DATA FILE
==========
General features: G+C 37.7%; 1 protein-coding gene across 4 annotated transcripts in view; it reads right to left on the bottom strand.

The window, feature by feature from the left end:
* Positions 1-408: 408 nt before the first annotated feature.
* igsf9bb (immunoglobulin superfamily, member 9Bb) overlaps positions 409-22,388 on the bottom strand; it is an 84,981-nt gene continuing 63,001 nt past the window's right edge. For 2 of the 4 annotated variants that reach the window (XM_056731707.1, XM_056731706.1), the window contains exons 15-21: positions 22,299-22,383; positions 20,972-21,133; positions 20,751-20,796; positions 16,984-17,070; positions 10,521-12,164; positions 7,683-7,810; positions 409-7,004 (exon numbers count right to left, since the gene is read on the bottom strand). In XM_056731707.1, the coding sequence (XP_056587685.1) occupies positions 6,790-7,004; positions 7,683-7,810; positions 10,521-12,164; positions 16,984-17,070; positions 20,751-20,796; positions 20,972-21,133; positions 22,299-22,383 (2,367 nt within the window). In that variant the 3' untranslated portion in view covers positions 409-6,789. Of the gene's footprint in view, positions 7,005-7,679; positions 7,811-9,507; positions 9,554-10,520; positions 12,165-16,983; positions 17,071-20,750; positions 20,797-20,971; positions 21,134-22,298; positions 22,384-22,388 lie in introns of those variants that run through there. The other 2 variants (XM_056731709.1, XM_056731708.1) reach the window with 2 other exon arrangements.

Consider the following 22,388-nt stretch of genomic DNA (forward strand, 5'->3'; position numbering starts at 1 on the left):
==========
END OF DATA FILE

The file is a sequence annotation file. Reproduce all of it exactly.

General features: G+C 37.7%; 1 protein-coding gene across 4 annotated transcripts in view; it reads right to left on the bottom strand.

The window, feature by feature from the left end:
* Positions 1-408: 408 nt before the first annotated feature.
* igsf9bb (immunoglobulin superfamily, member 9Bb) overlaps positions 409-22,388 on the bottom strand; it is an 84,981-nt gene continuing 63,001 nt past the window's right edge. For 2 of the 4 annotated variants that reach the window (XM_056731707.1, XM_056731706.1), the window contains exons 15-21: positions 22,299-22,383; positions 20,972-21,133; positions 20,751-20,796; positions 16,984-17,070; positions 10,521-12,164; positions 7,683-7,810; positions 409-7,004 (exon numbers count right to left, since the gene is read on the bottom strand). In XM_056731707.1, the coding sequence (XP_056587685.1) occupies positions 6,790-7,004; positions 7,683-7,810; positions 10,521-12,164; positions 16,984-17,070; positions 20,751-20,796; positions 20,972-21,133; positions 22,299-22,383 (2,367 nt within the window). In that variant the 3' untranslated portion in view covers positions 409-6,789. Of the gene's footprint in view, positions 7,005-7,679; positions 7,811-9,507; positions 9,554-10,520; positions 12,165-16,983; positions 17,071-20,750; positions 20,797-20,971; positions 21,134-22,298; positions 22,384-22,388 lie in introns of those variants that run through there. The other 2 variants (XM_056731709.1, XM_056731708.1) reach the window with 2 other exon arrangements.

Consider the following 22,388-nt stretch of genomic DNA (forward strand, 5'->3'; position numbering starts at 1 on the left):